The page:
into wikis with a few quick regexen, giving me portability.

--
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Re: Why VimOutliner on Windows?

Charles Burkins
In reply to this post by Steve Litt

On Sep 4, 2006, at 7:58 PM, Steve Litt wrote:

> Hi all,
>
> We now seem to have several Windows users using VimOutliner, and  
> I'm wondering
> why. Windows (and Mac) have several excellent outliners available.
>
> Is part of the reason that you like free software (free both as in  
> beer and as
> in speech)? Is part of it the lightning fast keboardability of VO?  
> Are there
> other reasons?

Although I do like free (as in speech) software, for me the reasons  
are that:

1. It's text based (i.e. works well in revision control systems).
2. It's available for Win32, OS X, FreeBSD, and Linux.

At work, I use Windows, OS X, and FreeBSD. At home I use Windows, OS  
X, FreeBSD, and Linux. I keep some of my key notes in a personal SVN  
repository, and use VO on them. That way, I can access them from any  
of my computers, they are auto-magically merged together, and I can,  
with a small amount of difficulty, access them from nearly any location.

I've tried using the outliners available for Mac OS X (my preferred  
OS), and they are sweet, and sometimes more powerful than VO. But if  
I'm working on Win32 that day, my notes are unavailable. Add to that  
the fact that if one is proficient in Vim, VO is fast to use, and the  
benefits outweight the lacks.


-Chuck


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Re: Why VimOutliner on Windows?

Ross Boylan
In reply to this post by Steve Litt
On Mon, 2006-09-04 at 19:58 -0400, Steve Litt wrote:
...
> I think most of the early Linux crew worked with other outliners before coming
> to VO. I know I worked with (and loved) Grandview, and also MS Word outline
> view. Both became unavailable when I switched to Linux.
There's always xdosemu on linux.  It used to be the case that grandview
would use all the CPU in this mode, but with recent releases that
problem has gone away.

Unfortunately, also with recent releases the very nice handling (by
xdosemu) of VGA mode seems to have vanished as well.

The other problem I have with GrandView is that I've hit the memory
limit, and so can't add more to my main outline.

I mostly don't use Windows, so this isn't a response to your original
query.  At various times in the past I've tried the outline features of
MS Word and WordPerfect, as well as emacs, and I've always found them
incredibly clunky.  They might be tolerable for creating an outline, but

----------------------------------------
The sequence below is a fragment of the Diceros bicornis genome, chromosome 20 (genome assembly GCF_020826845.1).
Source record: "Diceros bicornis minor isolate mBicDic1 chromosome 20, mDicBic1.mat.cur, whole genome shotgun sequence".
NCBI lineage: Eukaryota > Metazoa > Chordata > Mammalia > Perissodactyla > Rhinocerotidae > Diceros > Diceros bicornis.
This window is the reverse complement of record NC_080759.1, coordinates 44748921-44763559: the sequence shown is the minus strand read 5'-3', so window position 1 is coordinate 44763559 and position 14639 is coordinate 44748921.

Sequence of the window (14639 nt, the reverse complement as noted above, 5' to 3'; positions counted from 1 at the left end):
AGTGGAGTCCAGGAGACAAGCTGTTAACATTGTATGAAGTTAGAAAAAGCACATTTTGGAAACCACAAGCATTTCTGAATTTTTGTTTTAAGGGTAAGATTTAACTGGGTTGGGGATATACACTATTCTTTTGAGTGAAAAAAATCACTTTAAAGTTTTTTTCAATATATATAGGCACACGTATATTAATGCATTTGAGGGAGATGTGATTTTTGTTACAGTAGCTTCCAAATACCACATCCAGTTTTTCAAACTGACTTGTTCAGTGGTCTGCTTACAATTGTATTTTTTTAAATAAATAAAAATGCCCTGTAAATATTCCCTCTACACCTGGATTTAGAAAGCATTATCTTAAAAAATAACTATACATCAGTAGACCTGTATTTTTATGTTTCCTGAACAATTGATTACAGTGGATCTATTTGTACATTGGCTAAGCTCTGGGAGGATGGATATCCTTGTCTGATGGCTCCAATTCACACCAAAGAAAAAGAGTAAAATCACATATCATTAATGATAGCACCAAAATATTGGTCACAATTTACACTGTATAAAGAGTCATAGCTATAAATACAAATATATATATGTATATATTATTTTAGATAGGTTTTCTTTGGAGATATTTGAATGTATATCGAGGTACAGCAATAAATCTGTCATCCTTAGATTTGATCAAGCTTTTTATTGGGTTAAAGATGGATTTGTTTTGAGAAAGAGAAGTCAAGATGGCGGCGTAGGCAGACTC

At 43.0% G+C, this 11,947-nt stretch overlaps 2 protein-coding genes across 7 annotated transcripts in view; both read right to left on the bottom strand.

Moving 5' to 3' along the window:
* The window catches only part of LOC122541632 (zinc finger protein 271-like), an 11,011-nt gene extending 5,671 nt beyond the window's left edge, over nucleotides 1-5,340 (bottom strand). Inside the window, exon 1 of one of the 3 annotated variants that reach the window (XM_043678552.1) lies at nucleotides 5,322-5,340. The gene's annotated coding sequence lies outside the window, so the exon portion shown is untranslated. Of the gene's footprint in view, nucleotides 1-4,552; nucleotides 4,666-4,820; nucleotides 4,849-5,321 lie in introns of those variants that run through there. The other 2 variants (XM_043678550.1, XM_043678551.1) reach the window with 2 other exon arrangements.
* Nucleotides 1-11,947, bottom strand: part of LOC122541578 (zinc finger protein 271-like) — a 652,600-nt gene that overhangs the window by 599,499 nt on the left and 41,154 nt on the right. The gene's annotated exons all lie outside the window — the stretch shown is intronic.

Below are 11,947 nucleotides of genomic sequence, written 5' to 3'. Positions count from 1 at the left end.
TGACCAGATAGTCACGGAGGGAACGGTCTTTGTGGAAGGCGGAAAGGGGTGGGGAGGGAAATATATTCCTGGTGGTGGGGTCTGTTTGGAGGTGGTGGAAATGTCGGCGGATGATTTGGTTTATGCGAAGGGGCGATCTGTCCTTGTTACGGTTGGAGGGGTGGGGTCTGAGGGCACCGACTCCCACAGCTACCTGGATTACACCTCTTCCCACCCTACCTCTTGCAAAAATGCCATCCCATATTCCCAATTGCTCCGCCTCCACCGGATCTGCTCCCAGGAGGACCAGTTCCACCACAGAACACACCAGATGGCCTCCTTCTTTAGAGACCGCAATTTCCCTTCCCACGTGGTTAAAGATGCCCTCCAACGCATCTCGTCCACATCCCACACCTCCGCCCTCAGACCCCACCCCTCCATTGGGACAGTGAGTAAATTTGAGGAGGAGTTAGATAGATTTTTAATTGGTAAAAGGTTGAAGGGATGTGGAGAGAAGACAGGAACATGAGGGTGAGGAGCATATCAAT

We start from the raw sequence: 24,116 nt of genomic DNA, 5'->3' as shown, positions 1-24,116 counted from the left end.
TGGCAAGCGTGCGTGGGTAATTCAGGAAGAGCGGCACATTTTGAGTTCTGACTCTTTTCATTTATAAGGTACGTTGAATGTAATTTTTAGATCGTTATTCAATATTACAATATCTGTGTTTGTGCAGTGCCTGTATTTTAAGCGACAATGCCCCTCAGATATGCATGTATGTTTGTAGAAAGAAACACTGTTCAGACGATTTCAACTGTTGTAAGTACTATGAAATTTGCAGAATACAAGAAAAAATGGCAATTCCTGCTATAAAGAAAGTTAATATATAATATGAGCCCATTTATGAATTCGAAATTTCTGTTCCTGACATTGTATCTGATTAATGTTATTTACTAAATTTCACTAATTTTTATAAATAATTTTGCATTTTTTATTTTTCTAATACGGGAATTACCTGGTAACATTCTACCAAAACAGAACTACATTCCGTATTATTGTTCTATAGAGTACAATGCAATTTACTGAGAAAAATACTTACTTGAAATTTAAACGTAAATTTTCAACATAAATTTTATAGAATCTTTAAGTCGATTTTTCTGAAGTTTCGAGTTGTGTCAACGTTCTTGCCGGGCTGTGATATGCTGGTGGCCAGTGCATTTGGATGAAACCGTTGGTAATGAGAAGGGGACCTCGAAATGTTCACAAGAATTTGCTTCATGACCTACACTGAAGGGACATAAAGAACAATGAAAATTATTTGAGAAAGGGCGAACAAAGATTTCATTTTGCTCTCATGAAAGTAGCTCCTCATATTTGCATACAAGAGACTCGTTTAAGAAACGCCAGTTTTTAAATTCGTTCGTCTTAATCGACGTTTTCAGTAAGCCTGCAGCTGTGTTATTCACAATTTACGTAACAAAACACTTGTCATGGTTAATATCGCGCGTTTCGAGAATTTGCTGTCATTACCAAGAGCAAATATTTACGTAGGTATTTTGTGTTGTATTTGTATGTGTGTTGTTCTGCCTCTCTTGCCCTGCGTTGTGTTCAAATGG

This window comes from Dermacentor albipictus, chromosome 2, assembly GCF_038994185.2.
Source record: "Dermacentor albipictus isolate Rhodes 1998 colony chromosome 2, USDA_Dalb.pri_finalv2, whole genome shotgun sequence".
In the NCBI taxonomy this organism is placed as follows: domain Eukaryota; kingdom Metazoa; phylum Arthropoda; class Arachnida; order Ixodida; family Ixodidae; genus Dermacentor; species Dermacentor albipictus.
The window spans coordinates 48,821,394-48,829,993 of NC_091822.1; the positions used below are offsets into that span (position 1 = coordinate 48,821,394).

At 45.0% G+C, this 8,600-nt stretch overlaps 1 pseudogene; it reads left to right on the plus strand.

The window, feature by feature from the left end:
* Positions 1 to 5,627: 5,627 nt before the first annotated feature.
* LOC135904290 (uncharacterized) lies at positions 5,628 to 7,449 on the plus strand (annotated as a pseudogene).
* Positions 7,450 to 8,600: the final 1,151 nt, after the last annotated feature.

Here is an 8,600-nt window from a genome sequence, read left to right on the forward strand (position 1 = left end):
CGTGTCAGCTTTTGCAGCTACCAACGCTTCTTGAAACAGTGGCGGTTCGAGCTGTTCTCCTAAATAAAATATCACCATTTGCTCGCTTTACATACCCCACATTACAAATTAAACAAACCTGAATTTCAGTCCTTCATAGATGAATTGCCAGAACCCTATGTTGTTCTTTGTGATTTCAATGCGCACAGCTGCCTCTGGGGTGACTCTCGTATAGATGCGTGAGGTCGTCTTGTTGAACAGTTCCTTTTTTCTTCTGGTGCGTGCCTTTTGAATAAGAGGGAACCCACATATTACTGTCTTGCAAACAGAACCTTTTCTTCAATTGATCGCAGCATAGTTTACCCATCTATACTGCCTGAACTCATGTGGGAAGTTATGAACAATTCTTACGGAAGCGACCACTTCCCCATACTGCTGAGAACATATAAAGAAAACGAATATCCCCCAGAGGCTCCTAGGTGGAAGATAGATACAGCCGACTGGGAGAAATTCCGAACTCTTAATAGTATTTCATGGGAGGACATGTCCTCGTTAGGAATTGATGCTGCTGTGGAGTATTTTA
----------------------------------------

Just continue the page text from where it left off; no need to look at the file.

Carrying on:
not for manipulating it.  Perhaps they are better now, but it mystified
me that people considered them viable alternatives to dedicated
outliners.

--
Ross Boylan                                      wk:  (415) 514-8146
185 Berry St #5700                               [hidden email]
Dept of Epidemiology and Biostatistics           fax: (415) 514-8150
University of California, San Francisco
San Francisco, CA 94107-1739                     hm:  (415) 550-1062

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Re: Why VimOutliner on Windows?

Ben Armstrong
Ross Boylan wrote:

> On Mon, 2006-09-04 at 19:58 -0400, Steve Litt wrote:
> ...
>  
>> I think most of the early Linux crew worked with other outliners before coming
>> to VO. I know I worked with (and loved) Grandview, and also MS Word outline
>> view. Both became unavailable when I switched to Linux.
>>    
> There's always xdosemu on linux.  It used to be the case that grandview
> would use all the CPU in this mode, but with recent releases that
> problem has gone away.
>
> Unfortunately, also with recent releases the very nice handling (by
> xdosemu) of VGA mode seems to have vanished as well.
>  

Why not use dosbox instead?

http://dosbox.sourceforge.net/

I just did a quick test and it seems to work with Grandview.

Ben

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Re: Why VimOutliner on Windows?

Tim Roberts
In reply to this post by Steve Litt
Steve Litt wrote:

>Hi all,
>
>We now seem to have several Windows users using VimOutliner, and I'm wondering
>why. Windows (and Mac) have several excellent outliners available.
>  
>

I've tried several, and never found one that didn't require a "lifestyle
change".  That is, I would have had to modify my thought patterns to
conform to their way of thinking.

If you have a list of suggestions I should try, please let me know.  To
paraphrase a famous quote, VimOutliner is the worst possible outlining
tool, except for all of the others.

>Is part of the reason that you like free software (free both as in beer and as